BEAVER BANK: History was unveiled bringing back a flood of memories to the many that gathered for the 25-year time capsule revealing on a soggy Canada Day in Beaver Bank.
A group of hearty onlookers watched, umbrellas overhead mostly keeping them dry, as two men, including Frank Davis who built the monument where the time capsule was stored, worked away at loosing the piece of the monument that had the time capsule behind as heavy rains came down. The time capsule revealing drew people from across HRM and further away to Beaver Bank.
As each hit from the tool they were using loosened and made the cover move, there was great anticipation from young and old alike. After a few tries, at last it loosened, and then Davis pulled out the time capsule tube, filled with memories of yesteryear.
There were many pieces of letters, newspaper clippings, and information from Beaver Bank circa 1992. One of the more ironic pieces of history was part of a Grade 4 project for students at Beaver Bank-Kinsac School. The student said that in 25 years there would be TVs in our phones—and there are.
“The grade 4 project on what they thought Canada was going to be like in 25 years,” said Councillor Lisa Blackburn, who emceed the unveiling. “That little guy that talked about phones with little TV screens, man he nailed it. That was awesome.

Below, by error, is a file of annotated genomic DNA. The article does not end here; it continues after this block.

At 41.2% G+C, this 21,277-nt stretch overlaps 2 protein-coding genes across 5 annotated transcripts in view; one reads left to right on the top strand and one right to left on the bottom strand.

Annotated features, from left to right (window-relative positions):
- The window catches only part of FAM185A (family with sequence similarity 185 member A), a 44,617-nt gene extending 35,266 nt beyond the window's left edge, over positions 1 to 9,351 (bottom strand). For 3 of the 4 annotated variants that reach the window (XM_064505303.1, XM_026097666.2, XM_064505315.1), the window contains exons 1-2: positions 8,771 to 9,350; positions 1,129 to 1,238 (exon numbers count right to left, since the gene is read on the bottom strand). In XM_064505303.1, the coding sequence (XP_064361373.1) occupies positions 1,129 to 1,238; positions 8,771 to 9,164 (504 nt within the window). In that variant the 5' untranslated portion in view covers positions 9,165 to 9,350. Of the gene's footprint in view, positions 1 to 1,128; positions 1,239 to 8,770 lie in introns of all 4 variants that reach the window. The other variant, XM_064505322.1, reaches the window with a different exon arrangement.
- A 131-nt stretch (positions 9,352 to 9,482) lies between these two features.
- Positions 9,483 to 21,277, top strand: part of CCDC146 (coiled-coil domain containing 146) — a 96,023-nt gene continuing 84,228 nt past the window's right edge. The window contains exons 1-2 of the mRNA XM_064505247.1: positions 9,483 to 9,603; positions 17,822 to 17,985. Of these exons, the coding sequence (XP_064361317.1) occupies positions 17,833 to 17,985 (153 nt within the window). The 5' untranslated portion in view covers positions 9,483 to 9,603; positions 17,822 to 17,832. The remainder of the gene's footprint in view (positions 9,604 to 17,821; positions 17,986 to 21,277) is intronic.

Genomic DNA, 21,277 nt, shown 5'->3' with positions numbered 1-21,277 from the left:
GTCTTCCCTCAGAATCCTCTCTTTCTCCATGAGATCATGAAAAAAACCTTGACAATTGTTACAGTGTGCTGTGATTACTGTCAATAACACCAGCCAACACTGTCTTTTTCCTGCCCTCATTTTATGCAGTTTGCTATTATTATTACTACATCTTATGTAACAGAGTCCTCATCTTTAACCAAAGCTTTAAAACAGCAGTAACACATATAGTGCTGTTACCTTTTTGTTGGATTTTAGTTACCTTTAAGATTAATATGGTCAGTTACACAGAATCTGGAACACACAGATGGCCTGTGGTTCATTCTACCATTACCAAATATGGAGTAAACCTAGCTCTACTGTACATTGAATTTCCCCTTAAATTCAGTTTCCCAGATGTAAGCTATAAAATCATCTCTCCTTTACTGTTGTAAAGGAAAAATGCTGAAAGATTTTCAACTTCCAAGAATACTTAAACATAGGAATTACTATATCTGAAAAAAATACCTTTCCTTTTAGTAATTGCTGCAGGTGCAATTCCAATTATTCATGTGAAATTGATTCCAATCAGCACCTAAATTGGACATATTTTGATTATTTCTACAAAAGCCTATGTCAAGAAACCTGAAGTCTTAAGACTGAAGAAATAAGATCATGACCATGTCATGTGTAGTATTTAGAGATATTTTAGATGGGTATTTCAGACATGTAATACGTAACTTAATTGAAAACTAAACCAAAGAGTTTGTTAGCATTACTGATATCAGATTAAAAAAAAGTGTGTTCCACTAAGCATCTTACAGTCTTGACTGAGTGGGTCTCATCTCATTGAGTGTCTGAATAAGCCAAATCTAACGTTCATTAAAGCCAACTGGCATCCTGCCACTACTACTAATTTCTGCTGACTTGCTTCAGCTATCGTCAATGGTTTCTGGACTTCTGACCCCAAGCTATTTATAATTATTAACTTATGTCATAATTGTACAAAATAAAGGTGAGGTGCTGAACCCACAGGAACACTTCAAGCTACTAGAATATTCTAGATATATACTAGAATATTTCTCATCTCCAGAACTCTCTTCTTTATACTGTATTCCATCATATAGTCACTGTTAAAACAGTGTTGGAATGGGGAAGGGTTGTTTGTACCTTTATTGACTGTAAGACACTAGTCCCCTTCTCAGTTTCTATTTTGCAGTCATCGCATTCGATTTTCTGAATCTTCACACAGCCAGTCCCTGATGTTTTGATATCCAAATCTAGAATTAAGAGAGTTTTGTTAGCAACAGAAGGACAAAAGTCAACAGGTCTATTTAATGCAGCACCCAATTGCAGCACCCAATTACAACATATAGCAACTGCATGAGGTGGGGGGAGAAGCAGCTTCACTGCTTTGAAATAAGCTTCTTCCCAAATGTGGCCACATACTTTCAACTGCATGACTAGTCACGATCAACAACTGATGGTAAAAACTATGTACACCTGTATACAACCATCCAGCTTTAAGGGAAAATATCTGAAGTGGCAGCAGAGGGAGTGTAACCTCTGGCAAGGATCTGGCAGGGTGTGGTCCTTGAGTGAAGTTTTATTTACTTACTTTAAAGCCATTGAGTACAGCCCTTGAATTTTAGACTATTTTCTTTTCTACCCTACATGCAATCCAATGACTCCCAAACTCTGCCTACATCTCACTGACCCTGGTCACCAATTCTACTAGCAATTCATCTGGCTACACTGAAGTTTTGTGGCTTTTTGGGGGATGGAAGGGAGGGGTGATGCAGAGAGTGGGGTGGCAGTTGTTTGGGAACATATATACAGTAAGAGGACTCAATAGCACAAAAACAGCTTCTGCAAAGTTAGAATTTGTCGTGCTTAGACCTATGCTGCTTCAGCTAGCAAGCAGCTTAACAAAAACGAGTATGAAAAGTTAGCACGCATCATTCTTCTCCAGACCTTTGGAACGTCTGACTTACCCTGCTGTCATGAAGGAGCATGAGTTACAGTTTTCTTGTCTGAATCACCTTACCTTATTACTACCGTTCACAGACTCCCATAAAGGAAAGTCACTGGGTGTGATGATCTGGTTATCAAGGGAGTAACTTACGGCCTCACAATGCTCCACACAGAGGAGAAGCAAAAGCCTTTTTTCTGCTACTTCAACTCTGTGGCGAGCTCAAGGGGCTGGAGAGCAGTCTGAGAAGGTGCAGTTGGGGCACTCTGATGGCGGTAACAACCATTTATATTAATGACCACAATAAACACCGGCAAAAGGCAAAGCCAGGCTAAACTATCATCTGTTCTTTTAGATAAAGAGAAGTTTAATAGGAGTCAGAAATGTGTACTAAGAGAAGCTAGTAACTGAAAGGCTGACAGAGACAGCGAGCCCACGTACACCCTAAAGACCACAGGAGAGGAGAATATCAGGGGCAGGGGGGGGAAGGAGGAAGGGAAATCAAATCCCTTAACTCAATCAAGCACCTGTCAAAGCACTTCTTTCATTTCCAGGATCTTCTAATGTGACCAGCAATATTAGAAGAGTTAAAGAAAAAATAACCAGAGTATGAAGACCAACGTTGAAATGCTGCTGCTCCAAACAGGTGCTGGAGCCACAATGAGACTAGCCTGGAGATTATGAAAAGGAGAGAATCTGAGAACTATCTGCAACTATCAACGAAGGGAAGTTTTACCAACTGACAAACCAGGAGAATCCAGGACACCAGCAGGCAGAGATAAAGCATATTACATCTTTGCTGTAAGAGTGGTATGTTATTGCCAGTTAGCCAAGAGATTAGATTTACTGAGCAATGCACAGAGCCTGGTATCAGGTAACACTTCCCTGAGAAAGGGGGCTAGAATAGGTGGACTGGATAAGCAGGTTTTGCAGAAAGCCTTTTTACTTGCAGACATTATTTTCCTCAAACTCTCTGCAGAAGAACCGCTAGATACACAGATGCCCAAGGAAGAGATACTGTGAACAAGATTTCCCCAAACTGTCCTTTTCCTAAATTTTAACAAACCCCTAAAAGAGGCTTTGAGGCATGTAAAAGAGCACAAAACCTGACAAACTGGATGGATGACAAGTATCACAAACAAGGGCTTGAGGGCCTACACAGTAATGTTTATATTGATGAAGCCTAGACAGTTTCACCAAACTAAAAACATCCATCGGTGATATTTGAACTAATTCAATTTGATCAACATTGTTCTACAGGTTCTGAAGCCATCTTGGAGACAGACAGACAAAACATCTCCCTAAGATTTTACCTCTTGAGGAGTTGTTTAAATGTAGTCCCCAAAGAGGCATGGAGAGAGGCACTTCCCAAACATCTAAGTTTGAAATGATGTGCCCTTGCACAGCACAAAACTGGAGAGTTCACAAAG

“I found the real estate listings incredibly interesting, and loved the heartfelt messages from some of the community members.”
She said people were excited to see what was in the time capsule.
“A lot of folks here still have family connection, and if they didn’t have that they certainly remembered teachers names,” she said. “I even recognized some of the teachers and principals names. A lot of the family names of people who were leaders in the community 25 years ago, a lot of their family are very involved in the community.”
“It’s really cool they thought of stuff like that way back,” she said. “It’s all very interesting. I haven’t seen anything yet of my own, but I hope to.”
“We had some idea from some of the older people in the community of what was in there,” said West. “There’s a lot of stuff that we were told were there that was. It was fun opening it up.”
Blackburn agreed it was a fun exercise for the community.
“It’s a great way to find out where we’ve been and to think about where we want to go,” she said. “I’m glad that they did it 25 years ago and happy we’re going to continue the tradition.”